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Cyprus faces an economic catastrophe even worse than that inflicted on Greece

Cyprus faces an economic catastrophe even worse than that inflicted on Greece Shaun Richards

The last fortnight has seen some extraordinary developments in the Mediterranean island of Cyprus. These have seen a small island become a problem for the euro project that is way out of kilter with its 0.2% share of its overall economic output. Also we see something that has developed relatively quickly as the Greek part of Cyprus only joined the euro on the 1st of January 2008. Oh how they must rue statements like this from back then.

Furthermore, for a small open economy such as Cyprus, the euro adoption provides protection against international financial turmoil, which often has a disproportionate effect on smaller economies.

This was made by the President of the European Central Bank Jean-Claude Trichet in Nicosia and he went onto demonstrate that moving to fortune-telling would be an unwise career choice for him.

Cyprus has not experienced major imbalances

Indeed even the friendly welcome below now has to be reviewed in the light of the euro area's cold and frosty response to the problems ahead.

Warmest welcome Cyprus!

Actually Cyprus was experiencing an imbalance

What was in the process of occurring was that Cyprus was becoming a major offshore banking sector particularly for Russian money but it is also true that UK money went there. If we ask why we see several reasons of which the main factors are the fact that Cyprus has low taxation rates and her banks offered attractive interest-rates. An example of the lower tax rates is that foreign pension incomes were only taxed at a rate of 5% which meant that a large pensioner expatriate community grew up with ex-UK residents to the fore. Another is that contrary to many claims that Ireland had the lowest corporation tax rate in the euro area it was in fact Cyprus at a rate of 10%.

An example of the interest-rates available can still be found online as the Cypriot part of the Greek Piraeus Bank was still as recently as February offering an annual interest rate of 4.7% on for fixed-term savings of six months. Perhaps caveat emptor should always have applied as this is some 4% over the official ECB interest rate but money was attracted as the sales pitch told them this.

No risk like in stocks

Stable and fixed return on the invested money

Of course neither statement has proved to be fully true.

So what happens now?

As banking boom has followed its by now common rout to banking bust we see that the bust of a banking sector some seven times larger than the underlying economy is a crippling blow for Cyprus. So she had to call for help from her colleagues in the euro project although there is the issue that their "help" is currently contributing to the collapse of the Greek and Portuguese economies.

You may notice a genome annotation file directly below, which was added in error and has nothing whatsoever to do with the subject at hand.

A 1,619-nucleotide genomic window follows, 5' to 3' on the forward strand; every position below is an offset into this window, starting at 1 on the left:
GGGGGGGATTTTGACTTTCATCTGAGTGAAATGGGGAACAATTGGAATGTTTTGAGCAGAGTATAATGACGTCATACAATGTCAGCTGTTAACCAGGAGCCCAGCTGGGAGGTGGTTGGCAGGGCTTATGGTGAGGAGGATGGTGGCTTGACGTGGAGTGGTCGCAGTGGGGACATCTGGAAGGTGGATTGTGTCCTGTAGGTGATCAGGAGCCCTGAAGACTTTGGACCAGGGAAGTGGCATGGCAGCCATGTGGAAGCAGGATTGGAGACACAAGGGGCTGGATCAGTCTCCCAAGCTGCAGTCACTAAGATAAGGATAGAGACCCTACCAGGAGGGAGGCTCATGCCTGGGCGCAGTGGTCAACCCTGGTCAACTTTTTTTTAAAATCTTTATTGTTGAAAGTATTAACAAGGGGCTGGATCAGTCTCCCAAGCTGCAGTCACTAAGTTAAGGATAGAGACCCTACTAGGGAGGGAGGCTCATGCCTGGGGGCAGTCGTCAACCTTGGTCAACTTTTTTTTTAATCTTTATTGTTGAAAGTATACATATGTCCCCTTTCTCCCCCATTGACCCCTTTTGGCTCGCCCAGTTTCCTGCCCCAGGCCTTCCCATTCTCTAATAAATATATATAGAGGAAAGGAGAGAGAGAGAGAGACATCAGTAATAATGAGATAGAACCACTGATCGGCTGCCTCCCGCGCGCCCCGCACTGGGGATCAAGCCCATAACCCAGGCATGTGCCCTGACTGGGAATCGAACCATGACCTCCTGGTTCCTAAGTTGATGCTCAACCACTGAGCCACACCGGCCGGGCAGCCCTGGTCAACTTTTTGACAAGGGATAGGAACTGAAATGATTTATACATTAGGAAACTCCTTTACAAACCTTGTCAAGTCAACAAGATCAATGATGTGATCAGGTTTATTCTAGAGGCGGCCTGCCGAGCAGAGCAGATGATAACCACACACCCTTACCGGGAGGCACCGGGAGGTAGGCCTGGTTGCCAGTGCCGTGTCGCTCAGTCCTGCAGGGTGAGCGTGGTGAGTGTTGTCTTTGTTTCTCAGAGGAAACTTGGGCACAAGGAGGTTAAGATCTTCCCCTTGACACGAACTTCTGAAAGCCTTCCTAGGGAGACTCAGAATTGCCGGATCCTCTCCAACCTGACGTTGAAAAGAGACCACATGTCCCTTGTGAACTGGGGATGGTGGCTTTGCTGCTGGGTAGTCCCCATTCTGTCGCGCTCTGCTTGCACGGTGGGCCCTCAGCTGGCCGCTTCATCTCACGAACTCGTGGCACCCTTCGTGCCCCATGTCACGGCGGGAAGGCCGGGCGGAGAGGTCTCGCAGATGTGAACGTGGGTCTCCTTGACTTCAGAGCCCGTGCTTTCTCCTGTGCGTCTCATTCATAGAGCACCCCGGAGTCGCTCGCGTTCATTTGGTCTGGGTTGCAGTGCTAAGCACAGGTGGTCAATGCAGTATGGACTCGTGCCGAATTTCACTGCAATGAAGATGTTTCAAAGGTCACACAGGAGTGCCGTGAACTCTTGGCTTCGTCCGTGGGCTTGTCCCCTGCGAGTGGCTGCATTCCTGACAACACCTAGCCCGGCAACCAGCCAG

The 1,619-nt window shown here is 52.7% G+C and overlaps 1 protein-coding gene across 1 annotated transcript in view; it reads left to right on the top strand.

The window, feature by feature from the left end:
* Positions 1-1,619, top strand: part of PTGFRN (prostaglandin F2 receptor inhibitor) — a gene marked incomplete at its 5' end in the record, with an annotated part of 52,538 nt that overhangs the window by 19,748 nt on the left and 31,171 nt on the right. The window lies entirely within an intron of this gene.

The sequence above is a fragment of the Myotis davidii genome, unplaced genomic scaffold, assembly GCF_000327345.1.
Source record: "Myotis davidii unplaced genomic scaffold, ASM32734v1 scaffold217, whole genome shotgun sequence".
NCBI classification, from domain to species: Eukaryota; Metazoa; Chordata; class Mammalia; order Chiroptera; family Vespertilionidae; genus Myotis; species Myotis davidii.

Cyprus feels the pain

In return for a bailout package of some ten billion euros, Cyprus has had to find at least 5.8 billion from its own resources. After initially concocting a plan to take funds from all bank deposits and savings they have now settled on one which will only take funds not guaranteed by her deposit scheme at her two largest banks.So depending on your perspective bank deposits over 100,000 euros there will be subject to a contribution, deduction, penalty, tax or theft! The size of this is still unclear as 30% was suggested but if you start to run through the numbers that seems to leave them short of the required amount.

Capital Controls

An interesting paragraph heading for a single currency don't you think? If you are asking yourself how does that work then you have my sympathy? Going forwards a Cypriot euro will clearly have a lower value than that for a German,Italian or French one. These differences can be large as for example Iceland which has capital controls has a difference of the order of 20% between its official and unofficial or black market exchange rate. Also they can go on and on as they have existed there since November with no sign of them being lifted in spite of the original promises about them being temporary.

Unfortunately any real detail on the proposed capital controls is missing as I type this post. We have some leaks such as they are proposed to last seven days and that restrictions will involve being only able to spend 5000 Euros a month on a credit card and that on a foreign trip only 3000 euros will be allowed per person in cash. Frankly the seven-day term is an utter fantasy in my view as after that period nothing will have changed!


So if we look at the Cypriot economy we have all the pieces in place for quite a savage reverse in it. For example her money supply is about to have a sharp contraction via official policy and unofficial capital flight. There must also have been a considerable interruption to many businesses over the past fortnight. We also know that the eurocrats will apply their austerity medicine which has had a calamitous effect on the economies it has been applied to so far. But perhaps the most powerful force will be psychology as in the confused and uncertain environment who will want to start a new business or expand an existing one?

Tags: Cyprus , euro , euro crisis , Europe , eurozone , Greece
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  1. patricka says:
    Wed Apr 03 14:13:26 BST 2013

    This all seems quite dreadful for the ordinary Cypriot. That quote from the head of the European Central Bank makes him look an utter fool. The best thing that Cyprus could do now is get out of the Euro.

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